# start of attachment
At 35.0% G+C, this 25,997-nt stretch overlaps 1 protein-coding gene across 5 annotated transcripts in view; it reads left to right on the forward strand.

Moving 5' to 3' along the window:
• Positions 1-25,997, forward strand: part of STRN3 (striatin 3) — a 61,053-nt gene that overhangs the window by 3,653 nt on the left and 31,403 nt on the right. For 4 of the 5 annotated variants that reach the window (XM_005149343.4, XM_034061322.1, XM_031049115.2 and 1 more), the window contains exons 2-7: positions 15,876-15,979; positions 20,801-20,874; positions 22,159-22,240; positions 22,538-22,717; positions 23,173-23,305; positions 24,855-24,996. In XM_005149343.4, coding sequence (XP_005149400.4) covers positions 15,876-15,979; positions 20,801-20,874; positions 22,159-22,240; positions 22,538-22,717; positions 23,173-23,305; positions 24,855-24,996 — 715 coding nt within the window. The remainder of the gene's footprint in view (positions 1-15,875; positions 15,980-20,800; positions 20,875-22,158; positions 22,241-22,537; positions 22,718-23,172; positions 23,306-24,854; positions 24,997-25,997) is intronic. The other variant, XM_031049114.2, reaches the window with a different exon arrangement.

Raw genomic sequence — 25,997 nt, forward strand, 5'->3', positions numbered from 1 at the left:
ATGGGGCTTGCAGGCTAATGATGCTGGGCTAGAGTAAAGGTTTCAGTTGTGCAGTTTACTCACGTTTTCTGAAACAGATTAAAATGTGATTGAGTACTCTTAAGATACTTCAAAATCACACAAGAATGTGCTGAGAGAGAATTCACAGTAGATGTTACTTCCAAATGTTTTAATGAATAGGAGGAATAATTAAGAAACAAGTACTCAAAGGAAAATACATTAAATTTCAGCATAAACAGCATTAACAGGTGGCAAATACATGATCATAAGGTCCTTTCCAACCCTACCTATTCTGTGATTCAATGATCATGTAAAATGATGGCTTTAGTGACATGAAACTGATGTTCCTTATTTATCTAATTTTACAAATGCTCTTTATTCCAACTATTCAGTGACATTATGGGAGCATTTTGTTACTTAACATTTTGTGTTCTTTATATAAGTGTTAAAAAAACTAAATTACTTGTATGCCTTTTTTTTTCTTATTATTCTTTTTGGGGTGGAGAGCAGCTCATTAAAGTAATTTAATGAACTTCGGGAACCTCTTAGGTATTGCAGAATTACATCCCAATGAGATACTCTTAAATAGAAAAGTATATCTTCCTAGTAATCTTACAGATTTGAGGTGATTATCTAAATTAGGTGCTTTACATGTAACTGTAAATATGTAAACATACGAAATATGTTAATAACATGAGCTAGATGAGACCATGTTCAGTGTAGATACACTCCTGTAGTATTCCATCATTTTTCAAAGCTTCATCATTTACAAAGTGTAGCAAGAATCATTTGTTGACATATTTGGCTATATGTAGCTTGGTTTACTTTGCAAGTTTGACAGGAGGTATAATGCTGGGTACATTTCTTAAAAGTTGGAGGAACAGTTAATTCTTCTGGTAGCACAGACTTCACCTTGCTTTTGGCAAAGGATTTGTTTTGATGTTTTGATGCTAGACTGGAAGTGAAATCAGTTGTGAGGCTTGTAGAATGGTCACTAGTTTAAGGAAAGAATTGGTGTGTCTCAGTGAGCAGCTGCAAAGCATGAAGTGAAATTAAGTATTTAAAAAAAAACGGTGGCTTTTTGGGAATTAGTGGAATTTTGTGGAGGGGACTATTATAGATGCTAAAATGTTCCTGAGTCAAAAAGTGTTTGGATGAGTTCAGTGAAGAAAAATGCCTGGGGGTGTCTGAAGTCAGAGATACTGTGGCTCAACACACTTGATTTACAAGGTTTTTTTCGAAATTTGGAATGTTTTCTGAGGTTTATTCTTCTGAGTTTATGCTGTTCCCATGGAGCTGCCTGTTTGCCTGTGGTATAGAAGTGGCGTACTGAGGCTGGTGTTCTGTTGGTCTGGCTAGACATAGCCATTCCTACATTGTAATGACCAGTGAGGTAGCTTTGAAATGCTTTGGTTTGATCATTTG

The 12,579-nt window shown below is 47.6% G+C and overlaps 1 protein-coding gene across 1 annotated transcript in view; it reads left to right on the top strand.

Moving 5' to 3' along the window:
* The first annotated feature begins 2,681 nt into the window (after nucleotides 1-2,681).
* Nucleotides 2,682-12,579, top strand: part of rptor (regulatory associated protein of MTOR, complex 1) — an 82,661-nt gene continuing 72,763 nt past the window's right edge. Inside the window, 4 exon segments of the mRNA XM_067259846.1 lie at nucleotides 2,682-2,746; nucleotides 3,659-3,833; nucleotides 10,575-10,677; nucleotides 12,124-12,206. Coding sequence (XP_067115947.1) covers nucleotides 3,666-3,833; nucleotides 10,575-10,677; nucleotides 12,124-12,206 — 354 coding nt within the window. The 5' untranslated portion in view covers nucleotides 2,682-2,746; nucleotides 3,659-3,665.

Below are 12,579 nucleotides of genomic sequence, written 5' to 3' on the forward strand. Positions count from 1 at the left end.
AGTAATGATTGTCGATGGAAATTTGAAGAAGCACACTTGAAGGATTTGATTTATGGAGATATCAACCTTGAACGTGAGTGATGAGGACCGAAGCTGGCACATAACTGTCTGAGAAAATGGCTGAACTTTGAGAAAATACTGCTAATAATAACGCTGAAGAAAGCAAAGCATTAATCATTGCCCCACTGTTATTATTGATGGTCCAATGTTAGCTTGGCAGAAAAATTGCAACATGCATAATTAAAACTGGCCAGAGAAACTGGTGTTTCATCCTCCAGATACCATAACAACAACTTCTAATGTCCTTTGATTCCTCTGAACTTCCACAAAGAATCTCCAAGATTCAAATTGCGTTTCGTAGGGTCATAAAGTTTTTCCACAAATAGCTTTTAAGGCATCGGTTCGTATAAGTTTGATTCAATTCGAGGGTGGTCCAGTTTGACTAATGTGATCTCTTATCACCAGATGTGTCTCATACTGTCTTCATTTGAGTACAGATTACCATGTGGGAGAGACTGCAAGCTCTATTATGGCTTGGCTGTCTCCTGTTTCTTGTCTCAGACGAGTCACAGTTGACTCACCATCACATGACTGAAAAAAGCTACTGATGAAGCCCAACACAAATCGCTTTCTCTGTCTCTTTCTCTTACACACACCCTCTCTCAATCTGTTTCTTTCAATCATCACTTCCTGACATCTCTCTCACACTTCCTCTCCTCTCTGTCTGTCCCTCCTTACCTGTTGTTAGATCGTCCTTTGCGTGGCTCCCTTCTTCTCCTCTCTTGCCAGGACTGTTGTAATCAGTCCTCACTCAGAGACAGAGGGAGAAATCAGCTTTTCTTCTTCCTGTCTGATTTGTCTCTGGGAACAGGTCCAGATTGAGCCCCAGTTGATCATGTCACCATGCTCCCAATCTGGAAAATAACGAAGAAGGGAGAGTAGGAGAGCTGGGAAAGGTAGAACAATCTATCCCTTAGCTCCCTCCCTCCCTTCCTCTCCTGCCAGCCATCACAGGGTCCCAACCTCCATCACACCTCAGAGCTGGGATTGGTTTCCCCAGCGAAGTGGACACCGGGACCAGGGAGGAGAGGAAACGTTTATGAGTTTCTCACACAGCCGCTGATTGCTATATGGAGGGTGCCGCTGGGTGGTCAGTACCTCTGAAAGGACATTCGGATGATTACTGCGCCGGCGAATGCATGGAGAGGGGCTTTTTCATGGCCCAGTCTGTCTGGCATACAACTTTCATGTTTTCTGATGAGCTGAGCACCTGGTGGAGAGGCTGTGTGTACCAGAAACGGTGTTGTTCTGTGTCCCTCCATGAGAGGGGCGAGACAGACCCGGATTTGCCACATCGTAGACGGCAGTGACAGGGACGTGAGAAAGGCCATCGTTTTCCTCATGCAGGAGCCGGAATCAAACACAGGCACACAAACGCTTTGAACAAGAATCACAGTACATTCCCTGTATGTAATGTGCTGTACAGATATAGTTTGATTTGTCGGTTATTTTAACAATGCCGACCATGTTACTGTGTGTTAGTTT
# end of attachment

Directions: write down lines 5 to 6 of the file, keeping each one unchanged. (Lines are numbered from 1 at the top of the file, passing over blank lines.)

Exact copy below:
ATGGGGCTTGCAGGCTAATGATGCTGGGCTAGAGTAAAGGTTTCAGTTGTGCAGTTTACTCACGTTTTCTGAAACAGATTAAAATGTGATTGAGTACTCTTAAGATACTTCAAAATCACACAAGAATGTGCTGAGAGAGAATTCACAGTAGATGTTACTTCCAAATGTTTTAATGAATAGGAGGAATAATTAAGAAACAAGTACTCAAAGGAAAATACATTAAATTTCAGCATAAACAGCATTAACAGGTGGCAAATACATGATCATAAGGTCCTTTCCAACCCTACCTATTCTGTGATTCAATGATCATGTAAAATGATGGCTTTAGTGACATGAAACTGATGTTCCTTATTTATCTAATTTTACAAATGCTCTTTATTCCAACTATTCAGTGACATTATGGGAGCATTTTGTTACTTAACATTTTGTGTTCTTTATATAAGTGTTAAAAAAACTAAATTACTTGTATGCCTTTTTTTTTCTTATTATTCTTTTTGGGGTGGAGAGCAGCTCATTAAAGTAATTTAATGAACTTCGGGAACCTCTTAGGTATTGCAGAATTACATCCCAATGAGATACTCTTAAATAGAAAAGTATATCTTCCTAGTAATCTTACAGATTTGAGGTGATTATCTAAATTAGGTGCTTTACATGTAACTGTAAATATGTAAACATACGAAATATGTTAATAACATGAGCTAGATGAGACCATGTTCAGTGTAGATACACTCCTGTAGTATTCCATCATTTTTCAAAGCTTCATCATTTACAAAGTGTAGCAAGAATCATTTGTTGACATATTTGGCTATATGTAGCTTGGTTTACTTTGCAAGTTTGACAGGAGGTATAATGCTGGGTACATTTCTTAAAAGTTGGAGGAACAGTTAATTCTTCTGGTAGCACAGACTTCACCTTGCTTTTGGCAAAGGATTTGTTTTGATGTTTTGATGCTAGACTGGAAGTGAAATCAGTTGTGAGGCTTGTAGAATGGTCACTAGTTTAAGGAAAGAATTGGTGTGTCTCAGTGAGCAGCTGCAAAGCATGAAGTGAAATTAAGTATTTAAAAAAAAACGGTGGCTTTTTGGGAATTAGTGGAATTTTGTGGAGGGGACTATTATAGATGCTAAAATGTTCCTGAGTCAAAAAGTGTTTGGATGAGTTCAGTGAAGAAAAATGCCTGGGGGTGTCTGAAGTCAGAGATACTGTGGCTCAACACACTTGATTTACAAGGTTTTTTTCGAAATTTGGAATGTTTTCTGAGGTTTATTCTTCTGAGTTTATGCTGTTCCCATGGAGCTGCCTGTTTGCCTGTGGTATAGAAGTGGCGTACTGAGGCTGGTGTTCTGTTGGTCTGGCTAGACATAGCCATTCCTACATTGTAATGACCAGTGAGGTAGCTTTGAAATGCTTTGGTTTGATCATTTG

The 12,579-nt window shown below is 47.6% G+C and overlaps 1 protein-coding gene across 1 annotated transcript in view; it reads left to right on the top strand.